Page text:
Highland capital's electric Hi-Bike hire scheme promises a fun way to get around – we put it to the test
Easier access to your trusted, local news. Subscribe to a digital package and support local news publishing.
ACTIVE OUTDOORS: Live events and charities reporter Imogen James took to the streets of the Highland capital on one of the city's new e-bikes
If you've been into Inverness recently, you might have noticed the new e-bike stations dotted around and wondered what they were all about.
Well, I wanted to know if they were any good for getting out and about when in the city, so I headed down town to find out.
On a sunny but chilly day I went along to the University of the Highlands and Islands' Inverness Campus to try them out.
I met Vikki Trelfer, active travel officer for Hitrans, the regional transport partnership that brought the bikes to the city.
The bikes are activated through an app. There are a variety of memberships to choose from, from monthly passes to a pay-per-ride pass. I chose the £6 for three hours option.
I was quite surprised to see £25 taken out of my account each time I got a bike out. This "holding fee" is a kind of deposit in case you damage a bike, but perhaps not great for those on a budget.
After taking the bike out, I used the adjustable seat function to get comfortable and practised using the bell, which definitely came in handy.
We took off, and the big bike was surprisingly fast and easy to manoeuvre. The ease of cycling with the electric assist is a huge advantage to those less able, as the bike acts as a helping hand, taking much of the strain off.
Not only was it easier, but it was fun too!
The electric assist kicked in immediately, and was a very welcome addition for some of the bigger hills we tackled.
What was immediately apparent, however, is the lack of appropriate cycling infrastructure throughout Inverness.
As Vikki pointed out, painted lines are not a substitute for proper cycle safety.
There were many tight squeezes with pedestrians on shared paths, and waiting on crossings at side roads.
I was also quite unaware before this cycle as to how effective the suspension in my car is. It may take a while for my back to recover...
One area that would have been a great part of the cycle was along Millburn Road. Despite a wide cycle lane being placed there last year, it has now been removed. The green paint remains, but the pavement is the preferred option over the uncertainty.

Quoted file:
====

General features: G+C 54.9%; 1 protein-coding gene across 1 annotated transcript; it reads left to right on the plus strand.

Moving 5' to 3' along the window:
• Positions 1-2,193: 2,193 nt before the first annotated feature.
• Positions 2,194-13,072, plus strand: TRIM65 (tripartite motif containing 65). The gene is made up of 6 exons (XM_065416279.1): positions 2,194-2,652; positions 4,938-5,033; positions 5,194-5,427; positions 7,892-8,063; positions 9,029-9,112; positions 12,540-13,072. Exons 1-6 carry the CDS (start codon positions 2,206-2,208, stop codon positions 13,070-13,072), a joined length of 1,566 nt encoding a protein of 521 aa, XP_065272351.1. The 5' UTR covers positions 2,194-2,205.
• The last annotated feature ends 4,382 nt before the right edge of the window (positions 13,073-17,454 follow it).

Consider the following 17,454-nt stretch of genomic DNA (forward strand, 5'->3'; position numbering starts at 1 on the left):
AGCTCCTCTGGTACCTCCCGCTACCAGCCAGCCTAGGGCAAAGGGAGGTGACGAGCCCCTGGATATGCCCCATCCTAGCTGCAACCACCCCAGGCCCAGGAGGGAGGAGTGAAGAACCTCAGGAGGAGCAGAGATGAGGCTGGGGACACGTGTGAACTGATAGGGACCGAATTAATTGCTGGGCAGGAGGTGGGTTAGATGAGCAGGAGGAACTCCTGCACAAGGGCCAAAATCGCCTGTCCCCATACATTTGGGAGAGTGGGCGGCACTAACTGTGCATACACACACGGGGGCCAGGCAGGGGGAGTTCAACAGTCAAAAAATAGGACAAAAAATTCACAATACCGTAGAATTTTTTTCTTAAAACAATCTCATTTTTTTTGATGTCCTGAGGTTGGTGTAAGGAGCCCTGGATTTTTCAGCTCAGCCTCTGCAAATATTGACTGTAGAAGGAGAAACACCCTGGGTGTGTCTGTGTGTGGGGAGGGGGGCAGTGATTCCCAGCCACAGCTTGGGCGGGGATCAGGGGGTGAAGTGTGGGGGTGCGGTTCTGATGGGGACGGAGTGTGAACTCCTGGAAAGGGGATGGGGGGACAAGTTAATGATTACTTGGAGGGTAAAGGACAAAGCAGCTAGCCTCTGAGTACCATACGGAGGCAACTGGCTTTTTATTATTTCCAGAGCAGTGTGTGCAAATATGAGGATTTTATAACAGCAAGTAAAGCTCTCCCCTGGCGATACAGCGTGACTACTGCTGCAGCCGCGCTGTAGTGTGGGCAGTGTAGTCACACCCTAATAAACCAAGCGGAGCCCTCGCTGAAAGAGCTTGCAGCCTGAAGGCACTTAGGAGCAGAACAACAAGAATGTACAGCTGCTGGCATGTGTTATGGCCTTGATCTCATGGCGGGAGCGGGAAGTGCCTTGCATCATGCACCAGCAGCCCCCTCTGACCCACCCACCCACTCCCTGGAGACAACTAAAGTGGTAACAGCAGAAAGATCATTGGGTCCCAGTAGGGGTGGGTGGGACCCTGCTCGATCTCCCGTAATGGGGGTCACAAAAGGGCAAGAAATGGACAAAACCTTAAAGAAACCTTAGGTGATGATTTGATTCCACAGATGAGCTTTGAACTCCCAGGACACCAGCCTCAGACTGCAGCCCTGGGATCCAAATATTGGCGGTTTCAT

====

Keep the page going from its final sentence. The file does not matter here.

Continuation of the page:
Despite these setbacks, moving from the campus to Falcon Square took a mere 10 minutes – and very little effort.
The docking station here – one of a series around the city where bikes can be picked up or dropped off – seems to be the most popular, as the railway attendant told us people are frequently abandoning the bikes there when there is no space available.
Cycling down the High Street, the electric assist cut out, which – while feeling slightly inconvenient for us – is a great feature to make sure pedestrians are considered without us whizzing by on full power.
The third docking station at Great Glen House above Charleston provided amazing views and a well-earned rest.
The cycle back to base at UHI from here took around 40 minutes, all on the path. While the pavement felt much safer for me, I did feel I was compromising the happiness of kids, dog walkers and runners as we did our best to avoid them.
The three main docking stations have been chosen well. They cover each end of the city, and are a welcome sight to see. It encourages locals to get more active, and more eco-friendly.
There are three more planned to go in next year to bring the bikes to even more people and offer more options for riders.
In turn, Hitrans hopes it will help businesses out in the city by bringing more people in.
The e-bikes are definitely handy for a short trip. With a short 30-minute hire, and the issue of finding decent parking in Inverness, why not commute from the campus to the city centre?
They are proving to be very popular, with nearly 700 rides since their opening at the beginning of October.
However, clearly more infrastructure is needed to help keep bikers safe, and separate from pedestrians and motorists.
Local groups like Kidical Mass continue to campaign for better cycle lanes – perhaps one day they will come.
In a report by Bike Live in Inverness in 2019, 81 per cent of respondents said they thought bike lanes would encourage them to cycle more.
Until that happens, you'll have to make do with the shared-use paths and painted cycle lanes. Either way, it's a great option – and a fun one – to help reduce the amount of traffic in the city centre as well as get some exercise.
For more information about the bike hire scheme, visit www.hi-bike.co.uk
Have you tried them? What do you think? Could the scheme be rolled out in Ross-shire? Email email@example.com